Starting in 1946, the Canadian Pacific had class G5 Pacific locomotives built for use on branch lines. With a adhesive weight of only 151.000 pounds, these had a low axle load by North American standards. Contrary to the field of application of most locomotives with this wheel arrangement, they were intended for use in front of passenger and freight trains, which was also noticeable in the driving wheel diameter of 70 inches.

From an initially planned number of 600, only 102 were finally built, as more and more diesel locomotives were put into service. For the same reason, only ten years after the end of production, the first examples were retired and in 1960 the last ones disappeared. Today there are still six that are currently only on static display, but could possibly be made operational again.

General
Built1946-1948
ManufacturerMontreal Locomotive Works, Canadian Locomotive Co.
Axle config4-6-2 (Pacific) 
Gauge4 ft 8 1/2 in (Standard gauge)
Dimensions and Weights
Length76 ft 4 1/8 in
Wheelbase33 ft 7 1/2 in
Fixed wheelbase13 ft
Service weight229,500 lbs
Adhesive weight151,000 lbs
Total weight420,500 lbs
Axle load50,333 lbs
Water capacity9,600 us gal
Fuel capacity28,000 lbs (coal)
Power
Power sourcesteam
Estimated power2,750 hp (2,051 kW)
Optimal speed52 mph
Top speed85 mph
Starting effort34,000 lbf
Power Plant
Driver diameter70 in
Boiler pressure250 psi
Expansion typesimple
Cylinderstwo, 20 x 28 in
Boiler
Grate area45.6 sq ft
Firebox area199 sq ft
Tube heating area2,377 sq ft
Evaporative heating area2,576 sq ft
Superheater area744 sq ft
Total heating area3,320 sq ft
Calculated Values
steam locomotive
passenger
freight
last changed: 06/2022
Canadian Pacific class H1 “Royal Hudson”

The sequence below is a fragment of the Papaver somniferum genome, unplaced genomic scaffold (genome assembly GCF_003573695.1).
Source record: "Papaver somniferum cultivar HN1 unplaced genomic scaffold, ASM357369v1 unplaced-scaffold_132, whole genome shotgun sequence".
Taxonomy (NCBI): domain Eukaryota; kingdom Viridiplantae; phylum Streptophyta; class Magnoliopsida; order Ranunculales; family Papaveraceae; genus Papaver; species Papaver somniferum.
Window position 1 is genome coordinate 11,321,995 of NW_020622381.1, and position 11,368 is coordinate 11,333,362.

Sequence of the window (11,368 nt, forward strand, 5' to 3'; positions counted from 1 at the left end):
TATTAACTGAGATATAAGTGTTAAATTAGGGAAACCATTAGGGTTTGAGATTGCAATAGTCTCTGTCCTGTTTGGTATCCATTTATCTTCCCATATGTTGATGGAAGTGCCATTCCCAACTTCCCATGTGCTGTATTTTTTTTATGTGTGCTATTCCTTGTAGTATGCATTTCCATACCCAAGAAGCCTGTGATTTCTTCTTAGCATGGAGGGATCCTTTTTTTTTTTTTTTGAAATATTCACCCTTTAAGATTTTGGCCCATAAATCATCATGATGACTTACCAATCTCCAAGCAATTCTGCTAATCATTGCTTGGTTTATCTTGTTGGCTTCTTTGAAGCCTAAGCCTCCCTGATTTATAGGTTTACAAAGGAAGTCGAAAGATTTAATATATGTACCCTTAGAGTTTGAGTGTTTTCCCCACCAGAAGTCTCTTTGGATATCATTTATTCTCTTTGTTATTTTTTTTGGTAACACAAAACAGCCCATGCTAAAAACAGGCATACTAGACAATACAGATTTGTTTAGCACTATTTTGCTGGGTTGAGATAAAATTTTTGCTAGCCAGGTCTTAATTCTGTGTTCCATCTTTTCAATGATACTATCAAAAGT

Canada | 1929 | 65 produced
H1a No. 2804
H1a No. 2804
collection Taylor Rush
H1b No. 2816 in September 2007 in Milwaukee
H1b No. 2816 in September 2007 in Milwaukee
Brian Cazel

The 65 class H1a to H1e locomotives were built for use in front of express and freight trains. Starting with the H1c, they received partial streamlined fairing. After King George VI's train was pulled by an H1d on his visit to Canada in 1939, all streamlined Hudsons were officially allowed to call themselves “Royal Hudson”. The five H1s built in 1940 finally had oil firing. They were replaced by diesel locomotives by 1960 and some continued to run excursion trips for a longer period of time.

VariantH1a, bH1c, dH1e
General
Built1929-19301937-19381940
ManufacturerMontreal Locomotive Works
Axle config4-6-4 (Hudson) 
Gauge4 ft 8 1/2 in (Standard gauge)
Dimensions and Weights
Wheelbase39 ft 6 in
Fixed wheelbase13 ft 2 in
Total wheelbase80 ft 6 in80 ft 10 1/2 in
Service weight351,200 lbs354,000 lbs366,000 lbs
Adhesive weight183,800 lbs186,800 lbs194,000 lbs
Total weight643,100 lbs649,000 lbs
Water capacity14,400 us gal
Fuel capacity42,000 lbs (coal)5,400 us gal (oil)
Power
Power sourcesteam
Estimated power4,100 hp (3,057 kW)4,200 hp (3,132 kW)
Optimal speed58 mph59 mph
Starting effort45,254 lbf
Power Plant
Driver diameter75 in
Boiler pressure275 psi
Expansion typesimple
Cylinderstwo, 22 x 30 in
Boiler
Grate area80.8 sq ft
Firebox area352 sq ft326 sq ft
Tube heating area3,482 sq ft3,465 sq ft3,466 sq ft
Evaporative heating area3,834 sq ft3,791 sq ft3,792 sq ft
Superheater area1,640 sq ft1,542 sq ft
Total heating area5,474 sq ft5,431 sq ft5,334 sq ft
Calculated Values
steam locomotive
express
last changed: 03/2023
Canadian Pacific class T1 “Selkirk”
Canada | 1929 | 36 produced
No. 5927 refueling in South Edmonton in the summer of 1957
No. 5927 refueling in South Edmonton in the summer of 1957
Gordon Hunter
VariantT-1aT-1b, c
General
Built19291938, 1949
ManufacturerMontreal Locomotive Works
Axle config2-10-4 (Texas) 
Gauge4 ft 8 1/2 in (Standard gauge)
Dimensions and Weights
Wheelbase46 ft 1/4 in46 ft
Fixed wheelbase22 ft46 ft
Total wheelbase87 ft 1/2 in87 ft 5 in
Service weight452,500 lbs447,000 lbs
Adhesive weight312,800 lbs310,000 lbs
Total weight750,000 lbs731,000 lbs
Water capacity14,400 us gal
Fuel capacity4,920 lbs (oil)
Power
Power sourcesteam
Estimated power4,500 hp (3,356 kW)4,900 hp (3,654 kW)